“STANDING BY THE CROSS OF JESUS WAS HIS MOTHER”
Third Sermon, Lent 2020
Mary on Calvary
The Scripture word that will accompany us in this meditation is John 19:25-27:
Standing by the cross of Jesus were his mother, and his mother’s sister, Mary the wife of Clopas, and Mary of Magdalene. When Jesus saw his mother, and the disciple whom he loved standing near, he said to his mother, “Woman, behold, your son!” Then he said to the disciple, “Behold, your mother!” And from that hour the disciple took her to his own home.
In the present meditation we shall consider only the initial narrative of the text, leaving for next time what Jesus said.
If Mary, his mother, was there on Calvary beneath the cross of Jesus, she was certainly in Jerusalem in those days, and if she was in Jerusalem, she witnessed everything and was present at all that happened. She was present at the Ecce homo!; she saw the flesh of her own flesh being scourged, bleeding, being crowned with thorns; she saw him almost naked before the crowds, trembling, his body jerking in the rigors of death. She heard the banging of the hammers and the insults: “If you are the Son of God ….” She saw the soldiers divide his garments and the tunic she herself had probably woven.
The Gospel tells us that “standing by the cross of Jesus were his mother, and his mother’s sister, Mary the wife of Clopas, and Mary Magdalene.” So Mary wasn’t alone; she was one of the women. But Mary was present as his mother, and this fact changes everything because it places Mary in a very different situation from that of the others. I remember the funeral of a boy of 18 years. Several women followed the hearse. They were all dressed in black and all were crying, so that they all looked alike. But one of them, the mother, was different, and all those present were thinking of her and almost surreptitiously glancing at her! She was a widow, and this boy was her only child. Her eyes were fixed on the coffin, and you could see her lips continually forming her son’s name. At the moment of the Sanctus, when those present started to say, “Holy, Holy, Holy, Lord God of heaven and earth,” she too, probably without even realizing it, started to murmur, “Holy, Holy, Holy . . . .” I thought of Mary beneath the cross.
But something much more difficult had been asked of Mary: to forgive. When she heard her son call out, “Father, forgive them, for they know not what they do” (Lk 23:34), she knew the heavenly Father wanted her to repeat the same words with all her heart: “Father, forgive them, for they know not what they do.” And Mary repeated them. She forgave.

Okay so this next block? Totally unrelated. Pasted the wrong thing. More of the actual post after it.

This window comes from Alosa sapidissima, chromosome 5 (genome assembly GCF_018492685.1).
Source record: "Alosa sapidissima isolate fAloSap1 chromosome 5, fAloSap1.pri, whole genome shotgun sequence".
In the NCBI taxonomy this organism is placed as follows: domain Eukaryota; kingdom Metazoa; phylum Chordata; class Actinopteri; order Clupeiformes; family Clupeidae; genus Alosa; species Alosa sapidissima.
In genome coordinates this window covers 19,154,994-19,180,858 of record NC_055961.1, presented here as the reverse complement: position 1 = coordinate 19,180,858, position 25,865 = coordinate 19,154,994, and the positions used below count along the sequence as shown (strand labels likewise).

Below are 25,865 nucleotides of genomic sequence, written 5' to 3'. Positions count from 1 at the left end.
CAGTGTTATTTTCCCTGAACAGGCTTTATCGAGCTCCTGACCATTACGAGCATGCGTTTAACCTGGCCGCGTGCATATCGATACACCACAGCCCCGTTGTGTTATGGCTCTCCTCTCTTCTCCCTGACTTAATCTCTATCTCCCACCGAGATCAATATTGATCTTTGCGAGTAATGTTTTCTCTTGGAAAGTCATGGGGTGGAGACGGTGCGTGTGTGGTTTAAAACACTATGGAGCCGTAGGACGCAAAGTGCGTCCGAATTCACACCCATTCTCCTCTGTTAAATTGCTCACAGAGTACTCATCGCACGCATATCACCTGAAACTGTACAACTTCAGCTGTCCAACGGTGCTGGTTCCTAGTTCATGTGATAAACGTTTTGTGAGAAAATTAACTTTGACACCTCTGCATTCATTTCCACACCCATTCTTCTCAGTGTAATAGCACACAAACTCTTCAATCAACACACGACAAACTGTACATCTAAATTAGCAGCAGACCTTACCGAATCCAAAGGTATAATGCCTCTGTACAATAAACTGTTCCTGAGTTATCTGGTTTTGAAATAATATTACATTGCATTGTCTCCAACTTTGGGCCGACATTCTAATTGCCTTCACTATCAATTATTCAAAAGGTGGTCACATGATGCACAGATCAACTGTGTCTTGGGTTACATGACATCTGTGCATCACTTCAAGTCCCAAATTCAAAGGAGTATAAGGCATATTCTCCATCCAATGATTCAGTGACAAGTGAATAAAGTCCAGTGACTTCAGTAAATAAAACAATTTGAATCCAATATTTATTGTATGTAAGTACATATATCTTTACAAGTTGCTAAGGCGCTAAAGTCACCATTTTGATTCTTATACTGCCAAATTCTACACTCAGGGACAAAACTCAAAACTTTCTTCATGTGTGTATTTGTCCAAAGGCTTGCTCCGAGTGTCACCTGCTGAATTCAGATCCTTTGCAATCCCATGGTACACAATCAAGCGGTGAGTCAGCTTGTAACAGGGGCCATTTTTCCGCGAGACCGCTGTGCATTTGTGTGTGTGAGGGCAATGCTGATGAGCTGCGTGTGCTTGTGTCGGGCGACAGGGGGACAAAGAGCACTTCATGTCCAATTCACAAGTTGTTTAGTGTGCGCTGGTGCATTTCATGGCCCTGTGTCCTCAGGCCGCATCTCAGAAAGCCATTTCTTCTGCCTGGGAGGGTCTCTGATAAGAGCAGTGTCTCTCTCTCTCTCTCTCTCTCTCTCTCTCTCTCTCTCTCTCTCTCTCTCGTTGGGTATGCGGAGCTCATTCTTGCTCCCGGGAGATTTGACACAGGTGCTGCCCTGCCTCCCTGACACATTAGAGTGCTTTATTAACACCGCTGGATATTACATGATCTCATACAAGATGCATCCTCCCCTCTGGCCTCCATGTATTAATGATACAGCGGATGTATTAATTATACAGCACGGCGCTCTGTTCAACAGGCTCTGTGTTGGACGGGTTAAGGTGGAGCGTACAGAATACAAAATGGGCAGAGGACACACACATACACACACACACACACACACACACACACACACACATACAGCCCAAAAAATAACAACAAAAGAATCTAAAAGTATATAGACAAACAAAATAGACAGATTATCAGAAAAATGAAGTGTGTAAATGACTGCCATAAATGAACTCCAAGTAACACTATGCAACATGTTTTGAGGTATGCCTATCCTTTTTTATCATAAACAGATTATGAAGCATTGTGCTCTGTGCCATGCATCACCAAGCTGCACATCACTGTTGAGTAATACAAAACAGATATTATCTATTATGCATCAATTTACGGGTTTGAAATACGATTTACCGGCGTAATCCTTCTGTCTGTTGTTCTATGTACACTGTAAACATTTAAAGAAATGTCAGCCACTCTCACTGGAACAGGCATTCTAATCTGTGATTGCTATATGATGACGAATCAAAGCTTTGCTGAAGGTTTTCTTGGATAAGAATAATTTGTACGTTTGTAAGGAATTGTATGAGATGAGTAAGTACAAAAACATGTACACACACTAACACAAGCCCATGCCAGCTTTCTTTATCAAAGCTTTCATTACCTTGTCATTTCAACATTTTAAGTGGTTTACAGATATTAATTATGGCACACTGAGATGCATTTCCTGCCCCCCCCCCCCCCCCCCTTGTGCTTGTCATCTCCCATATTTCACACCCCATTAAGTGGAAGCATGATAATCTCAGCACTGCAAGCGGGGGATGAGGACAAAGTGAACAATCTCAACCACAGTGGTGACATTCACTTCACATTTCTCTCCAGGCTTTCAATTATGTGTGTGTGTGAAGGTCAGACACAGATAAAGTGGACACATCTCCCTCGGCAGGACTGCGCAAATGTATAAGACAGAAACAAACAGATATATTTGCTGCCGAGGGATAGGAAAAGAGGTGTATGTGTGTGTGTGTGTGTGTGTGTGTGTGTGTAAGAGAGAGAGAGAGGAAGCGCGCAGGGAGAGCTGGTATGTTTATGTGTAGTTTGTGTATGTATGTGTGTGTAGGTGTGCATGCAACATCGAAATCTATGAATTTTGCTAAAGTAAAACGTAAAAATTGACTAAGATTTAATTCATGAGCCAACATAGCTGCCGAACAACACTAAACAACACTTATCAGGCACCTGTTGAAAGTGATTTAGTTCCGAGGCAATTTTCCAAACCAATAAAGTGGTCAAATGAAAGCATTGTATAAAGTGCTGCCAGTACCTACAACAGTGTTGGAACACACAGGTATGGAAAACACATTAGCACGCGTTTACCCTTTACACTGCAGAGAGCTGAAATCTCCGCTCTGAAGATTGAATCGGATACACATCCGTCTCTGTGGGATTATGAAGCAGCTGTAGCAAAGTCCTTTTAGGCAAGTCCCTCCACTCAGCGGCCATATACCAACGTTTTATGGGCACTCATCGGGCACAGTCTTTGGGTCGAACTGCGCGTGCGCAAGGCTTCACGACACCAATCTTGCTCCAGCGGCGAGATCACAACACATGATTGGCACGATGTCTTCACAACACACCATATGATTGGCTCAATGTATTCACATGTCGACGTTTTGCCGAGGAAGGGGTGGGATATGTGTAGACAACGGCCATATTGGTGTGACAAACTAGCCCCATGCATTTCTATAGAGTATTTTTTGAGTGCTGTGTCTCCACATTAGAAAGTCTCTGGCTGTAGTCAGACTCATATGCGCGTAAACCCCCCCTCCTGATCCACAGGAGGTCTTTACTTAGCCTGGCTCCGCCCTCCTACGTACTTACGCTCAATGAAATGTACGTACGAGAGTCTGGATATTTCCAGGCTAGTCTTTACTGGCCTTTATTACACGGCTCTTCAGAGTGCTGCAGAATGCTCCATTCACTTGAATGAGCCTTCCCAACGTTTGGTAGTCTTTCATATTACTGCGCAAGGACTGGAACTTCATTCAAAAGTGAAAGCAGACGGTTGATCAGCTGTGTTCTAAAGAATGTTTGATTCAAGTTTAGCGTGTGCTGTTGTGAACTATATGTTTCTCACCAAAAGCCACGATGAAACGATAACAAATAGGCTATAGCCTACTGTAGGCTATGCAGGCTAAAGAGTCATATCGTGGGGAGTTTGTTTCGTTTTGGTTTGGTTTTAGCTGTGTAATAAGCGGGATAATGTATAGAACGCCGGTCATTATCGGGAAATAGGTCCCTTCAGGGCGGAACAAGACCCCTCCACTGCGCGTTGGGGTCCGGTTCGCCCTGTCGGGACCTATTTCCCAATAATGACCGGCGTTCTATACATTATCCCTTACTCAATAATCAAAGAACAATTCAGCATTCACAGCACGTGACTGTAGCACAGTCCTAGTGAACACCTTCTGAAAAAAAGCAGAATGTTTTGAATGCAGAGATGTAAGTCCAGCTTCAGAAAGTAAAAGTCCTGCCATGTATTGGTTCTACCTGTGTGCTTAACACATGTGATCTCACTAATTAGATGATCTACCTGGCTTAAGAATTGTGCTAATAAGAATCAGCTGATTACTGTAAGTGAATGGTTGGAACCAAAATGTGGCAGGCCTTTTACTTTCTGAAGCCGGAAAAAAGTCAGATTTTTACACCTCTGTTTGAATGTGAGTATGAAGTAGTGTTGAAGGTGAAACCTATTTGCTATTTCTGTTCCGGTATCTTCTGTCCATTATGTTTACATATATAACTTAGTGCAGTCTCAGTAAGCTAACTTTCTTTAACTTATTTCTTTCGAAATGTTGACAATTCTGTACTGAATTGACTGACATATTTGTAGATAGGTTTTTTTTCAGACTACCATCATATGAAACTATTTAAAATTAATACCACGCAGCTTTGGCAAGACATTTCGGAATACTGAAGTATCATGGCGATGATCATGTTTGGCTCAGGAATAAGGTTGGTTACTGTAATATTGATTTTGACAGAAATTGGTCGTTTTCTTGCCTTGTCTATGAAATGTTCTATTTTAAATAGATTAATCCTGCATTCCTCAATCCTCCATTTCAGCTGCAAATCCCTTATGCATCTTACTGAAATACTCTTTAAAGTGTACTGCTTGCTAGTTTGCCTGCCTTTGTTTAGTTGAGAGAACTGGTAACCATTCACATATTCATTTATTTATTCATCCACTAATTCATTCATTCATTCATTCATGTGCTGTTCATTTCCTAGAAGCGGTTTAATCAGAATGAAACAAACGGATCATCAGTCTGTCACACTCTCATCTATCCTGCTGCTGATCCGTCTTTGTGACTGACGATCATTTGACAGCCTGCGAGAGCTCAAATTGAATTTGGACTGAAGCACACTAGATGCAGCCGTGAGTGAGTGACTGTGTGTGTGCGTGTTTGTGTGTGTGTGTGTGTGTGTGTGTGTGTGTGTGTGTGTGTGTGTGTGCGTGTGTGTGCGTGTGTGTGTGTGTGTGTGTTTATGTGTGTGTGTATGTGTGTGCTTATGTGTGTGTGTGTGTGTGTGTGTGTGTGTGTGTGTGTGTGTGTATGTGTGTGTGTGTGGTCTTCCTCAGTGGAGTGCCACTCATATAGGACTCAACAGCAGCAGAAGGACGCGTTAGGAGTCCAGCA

If Mary was tempted, as even Jesus was in the desert, this took place above all beneath the cross. And the temptation was very deep and painful because the reason for it was Jesus himself. She believed in the promises, she believed that Jesus was the Messiah, the Son of God; she knew that if Jesus had appealed to the Father, he would have sent him “more than twelve legions of angels” (Mt 26:53). But she saw that Jesus didn’t do this. If he freed himself from the cross, he would also free her from this dreadful sorrow, but he didn’t do it.
Yet Mary didn’t cry out, “Come down from the cross; save yourself and me!” Nor did she cry, “My son, you have saved others; why don’t you now save yourself too?”—even though it isn’t difficult to understand that similar thoughts and desires must have spontaneously come to her mother’s heart. Mary was silent. Humanly speaking, there was every reason for Mary to cry out to God, “You have deceived me!”—similar to the prophet Jeremiah who one day cried out, “O Lord, you have deceived me, and I was deceived!” (Jer 20:7)—and escape from Calvary. Instead, she didn’t run away but remained there, standing, in silence, and she thus became in a very special way a martyr of faith, a supreme testimony of trust in God, after her Son.
The idea of Mary being united to her son’s sacrifice is soberly and solemnly expressed in a Vatican Council II text:
The Blessed Virgin advanced in her pilgrimage of faith, and faithfully persevered in her union with her Son unto the cross, where she stood, in keeping with the divine plan grieving exceedingly with her only begotten Son, uniting herself with a maternal heart with His sacrifice, and lovingly consenting to the immolation of this Victim which she herself had brought forth.
Mary didn’t, therefore, just stand close to the cross of Jesus in a physical and geographical sense. She was there in a spiritual sense too. She was in union with the cross of Jesus; she was inside the same suffering. She suffered in her heart what her son suffered in his body. And how could anyone who has any idea of what it means to be a mother think differently?